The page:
On Wednesday, August 31, 2016, the president of the Federal Reserve Bank of Chicago, Charles Evans, said with strong conviction that the U.S. economy has slowed down permanently, which will keep interest rates low for a long-time.
His argument was simple: the corporate world and investors have low growth expectations, and as a result, it’s unlikely the long-term rates will move higher, even if inflation rises and the Federal Reserve raises rates faster than it currently projects.“Long-run expectations for policy rates provide an anchor to long-run interest rates.” Evans said during a speech at the Shanghai Advanced Institute of Finance in Beijing, China. “So lower policy rate expectations act as a restraint on how much long-term rates could rise following a surprise over the near-term policy path.” (Source: “Are Low Monetary Policy Rates the New Normal?” Federal Reserve Bank of Chicago, August 31, 2016.)Evans also warned about keeping low interest rates for the long-run, adding that, “Addressing downside shocks near the zero lower bound is much, much harder than if we had a comfortable buffer against the equilibrium real rate. And we must stay attuned to the difficulties in delivering additional monetary policy accommodation if the need ever arises before this environment changes.” (Source: Ibid.)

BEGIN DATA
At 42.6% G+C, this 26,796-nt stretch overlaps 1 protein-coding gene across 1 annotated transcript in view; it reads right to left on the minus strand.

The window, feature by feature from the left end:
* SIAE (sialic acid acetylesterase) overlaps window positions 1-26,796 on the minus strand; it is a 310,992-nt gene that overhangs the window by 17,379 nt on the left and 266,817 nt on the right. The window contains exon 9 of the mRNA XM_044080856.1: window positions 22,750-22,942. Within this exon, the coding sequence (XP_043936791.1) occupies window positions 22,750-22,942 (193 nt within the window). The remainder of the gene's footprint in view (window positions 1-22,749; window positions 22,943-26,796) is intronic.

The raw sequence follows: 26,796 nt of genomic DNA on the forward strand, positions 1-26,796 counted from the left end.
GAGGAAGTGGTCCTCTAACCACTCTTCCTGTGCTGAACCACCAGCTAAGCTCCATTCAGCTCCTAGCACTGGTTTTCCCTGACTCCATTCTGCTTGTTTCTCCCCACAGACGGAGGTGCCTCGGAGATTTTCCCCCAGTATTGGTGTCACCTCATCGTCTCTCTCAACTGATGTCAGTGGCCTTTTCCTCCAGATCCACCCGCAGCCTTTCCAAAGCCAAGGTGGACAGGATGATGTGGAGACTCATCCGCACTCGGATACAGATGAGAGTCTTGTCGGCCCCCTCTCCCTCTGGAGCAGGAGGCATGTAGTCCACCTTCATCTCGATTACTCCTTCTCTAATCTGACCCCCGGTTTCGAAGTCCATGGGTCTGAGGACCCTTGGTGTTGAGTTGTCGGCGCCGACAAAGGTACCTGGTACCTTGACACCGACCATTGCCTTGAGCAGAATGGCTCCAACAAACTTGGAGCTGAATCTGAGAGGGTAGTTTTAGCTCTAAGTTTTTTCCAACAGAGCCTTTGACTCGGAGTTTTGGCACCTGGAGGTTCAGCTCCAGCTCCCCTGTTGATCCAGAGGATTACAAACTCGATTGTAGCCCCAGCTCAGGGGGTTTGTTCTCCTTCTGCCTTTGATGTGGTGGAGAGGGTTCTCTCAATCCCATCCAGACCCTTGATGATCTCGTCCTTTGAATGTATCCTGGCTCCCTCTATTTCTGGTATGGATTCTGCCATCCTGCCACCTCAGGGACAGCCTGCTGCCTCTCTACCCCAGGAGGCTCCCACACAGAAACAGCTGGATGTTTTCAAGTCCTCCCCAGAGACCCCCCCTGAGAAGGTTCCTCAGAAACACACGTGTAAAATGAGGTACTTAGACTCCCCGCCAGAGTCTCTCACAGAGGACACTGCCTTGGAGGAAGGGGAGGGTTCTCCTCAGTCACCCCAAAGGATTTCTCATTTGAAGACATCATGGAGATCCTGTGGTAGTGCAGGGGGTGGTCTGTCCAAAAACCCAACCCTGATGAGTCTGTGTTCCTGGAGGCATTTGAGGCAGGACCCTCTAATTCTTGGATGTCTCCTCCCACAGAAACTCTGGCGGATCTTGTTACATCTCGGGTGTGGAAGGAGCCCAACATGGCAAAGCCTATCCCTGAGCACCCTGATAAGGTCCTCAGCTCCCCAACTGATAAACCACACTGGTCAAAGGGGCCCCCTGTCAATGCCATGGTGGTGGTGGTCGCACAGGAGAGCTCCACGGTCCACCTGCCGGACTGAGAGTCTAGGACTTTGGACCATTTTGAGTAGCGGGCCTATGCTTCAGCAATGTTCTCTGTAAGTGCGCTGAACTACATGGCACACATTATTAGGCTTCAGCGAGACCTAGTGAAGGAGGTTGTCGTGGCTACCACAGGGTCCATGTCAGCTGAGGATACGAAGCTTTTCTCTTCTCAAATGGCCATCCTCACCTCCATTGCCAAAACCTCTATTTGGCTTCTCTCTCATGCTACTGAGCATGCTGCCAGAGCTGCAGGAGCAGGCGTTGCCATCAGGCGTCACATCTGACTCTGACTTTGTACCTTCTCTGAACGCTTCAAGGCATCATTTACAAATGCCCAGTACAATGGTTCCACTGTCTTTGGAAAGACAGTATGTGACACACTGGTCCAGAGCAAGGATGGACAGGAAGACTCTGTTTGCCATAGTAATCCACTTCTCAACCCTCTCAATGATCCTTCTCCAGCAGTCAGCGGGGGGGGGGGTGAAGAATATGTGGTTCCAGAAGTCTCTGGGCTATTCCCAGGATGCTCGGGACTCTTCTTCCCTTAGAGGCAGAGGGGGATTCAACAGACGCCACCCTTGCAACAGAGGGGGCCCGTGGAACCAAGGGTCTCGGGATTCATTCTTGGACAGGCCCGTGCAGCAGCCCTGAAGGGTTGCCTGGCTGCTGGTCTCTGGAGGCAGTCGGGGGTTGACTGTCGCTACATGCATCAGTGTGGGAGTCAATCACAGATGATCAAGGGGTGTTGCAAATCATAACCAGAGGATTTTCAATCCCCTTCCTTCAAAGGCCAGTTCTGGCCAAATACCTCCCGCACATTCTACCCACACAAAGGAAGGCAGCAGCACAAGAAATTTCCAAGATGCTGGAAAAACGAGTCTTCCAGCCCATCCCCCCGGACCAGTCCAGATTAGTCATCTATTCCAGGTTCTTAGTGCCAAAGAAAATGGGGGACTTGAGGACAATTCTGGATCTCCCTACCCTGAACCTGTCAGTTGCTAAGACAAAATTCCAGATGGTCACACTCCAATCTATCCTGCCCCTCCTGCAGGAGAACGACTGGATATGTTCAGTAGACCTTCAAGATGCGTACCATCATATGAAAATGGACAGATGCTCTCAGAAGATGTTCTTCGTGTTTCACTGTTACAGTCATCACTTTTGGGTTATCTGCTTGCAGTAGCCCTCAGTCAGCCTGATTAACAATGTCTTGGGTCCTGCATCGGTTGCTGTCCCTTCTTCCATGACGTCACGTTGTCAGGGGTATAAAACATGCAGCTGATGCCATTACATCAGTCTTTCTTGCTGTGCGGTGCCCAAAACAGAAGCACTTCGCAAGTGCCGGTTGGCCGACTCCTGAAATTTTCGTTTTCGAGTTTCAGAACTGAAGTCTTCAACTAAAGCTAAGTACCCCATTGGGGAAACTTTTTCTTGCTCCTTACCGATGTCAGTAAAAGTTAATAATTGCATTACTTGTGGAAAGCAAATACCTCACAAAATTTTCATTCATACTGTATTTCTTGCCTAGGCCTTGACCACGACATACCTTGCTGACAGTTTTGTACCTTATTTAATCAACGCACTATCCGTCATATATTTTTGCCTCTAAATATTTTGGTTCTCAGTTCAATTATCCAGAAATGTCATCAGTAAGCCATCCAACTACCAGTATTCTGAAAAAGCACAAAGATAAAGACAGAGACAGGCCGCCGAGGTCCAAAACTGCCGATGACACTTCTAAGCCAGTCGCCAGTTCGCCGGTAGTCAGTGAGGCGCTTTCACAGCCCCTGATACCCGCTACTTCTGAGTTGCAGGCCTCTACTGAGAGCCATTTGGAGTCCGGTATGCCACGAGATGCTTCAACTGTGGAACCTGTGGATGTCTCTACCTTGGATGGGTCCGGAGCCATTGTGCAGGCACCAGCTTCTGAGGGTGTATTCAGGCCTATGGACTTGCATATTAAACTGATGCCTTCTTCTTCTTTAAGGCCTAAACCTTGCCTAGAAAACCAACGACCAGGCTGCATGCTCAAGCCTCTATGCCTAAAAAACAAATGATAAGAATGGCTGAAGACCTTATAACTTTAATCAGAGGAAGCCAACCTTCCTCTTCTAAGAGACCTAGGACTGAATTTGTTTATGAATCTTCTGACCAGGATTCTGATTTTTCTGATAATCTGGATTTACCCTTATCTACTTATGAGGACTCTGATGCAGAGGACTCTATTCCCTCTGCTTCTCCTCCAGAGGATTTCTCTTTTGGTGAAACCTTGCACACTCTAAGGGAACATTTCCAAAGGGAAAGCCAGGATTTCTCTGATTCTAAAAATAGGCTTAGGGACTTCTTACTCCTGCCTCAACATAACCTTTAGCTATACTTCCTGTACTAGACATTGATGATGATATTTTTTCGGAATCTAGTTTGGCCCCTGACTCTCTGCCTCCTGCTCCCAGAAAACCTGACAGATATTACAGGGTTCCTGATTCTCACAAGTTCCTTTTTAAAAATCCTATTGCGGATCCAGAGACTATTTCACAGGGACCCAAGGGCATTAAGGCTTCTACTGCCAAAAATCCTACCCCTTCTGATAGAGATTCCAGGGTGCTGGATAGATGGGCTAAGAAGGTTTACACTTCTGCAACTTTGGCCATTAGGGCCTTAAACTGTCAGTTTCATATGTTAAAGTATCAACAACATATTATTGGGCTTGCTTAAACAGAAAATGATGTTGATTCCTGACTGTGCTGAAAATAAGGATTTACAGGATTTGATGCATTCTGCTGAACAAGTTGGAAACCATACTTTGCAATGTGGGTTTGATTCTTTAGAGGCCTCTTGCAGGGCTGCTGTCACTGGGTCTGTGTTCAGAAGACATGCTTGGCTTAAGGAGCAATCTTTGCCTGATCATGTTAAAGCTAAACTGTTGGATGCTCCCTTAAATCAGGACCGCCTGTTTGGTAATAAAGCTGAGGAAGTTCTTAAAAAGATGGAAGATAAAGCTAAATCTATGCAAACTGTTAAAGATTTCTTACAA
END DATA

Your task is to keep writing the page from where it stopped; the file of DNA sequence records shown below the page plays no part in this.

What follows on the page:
What’s interesting to note here is that just few days ago, Federal Reserve Chairwoman Janet Yellen said that the U.S. economy is growing, that inflation is showing signs of hitting the two percent mark, and that the case for higher interest rates is building up.“I believe the case for an increase in the federal funds rate has strengthened in recent months,” she said. “Of course, our decisions always depend on the degree to which incoming data continues to confirm the Committee’s outlook.” (Source: “The Federal Reserve’s Monetary Policy Toolkit: Past, Present, and Future,” U.S. Federal Reserve, August 26, 2016.)
The Federal Reserve raised the federal funds rate in December 2015 for the first time nearly in 10-years, from 0.25% to 0.5%.
As it stands, market participants place a 44.6% probability that interest rates will rise in December of this year between 0.5% and 0.75%. The probability of the federal funds rate going above this range prior to July of 2017 remains below 25%. (Source: “FedWatch Tool,” CME Group, accessed August 31, 2016.)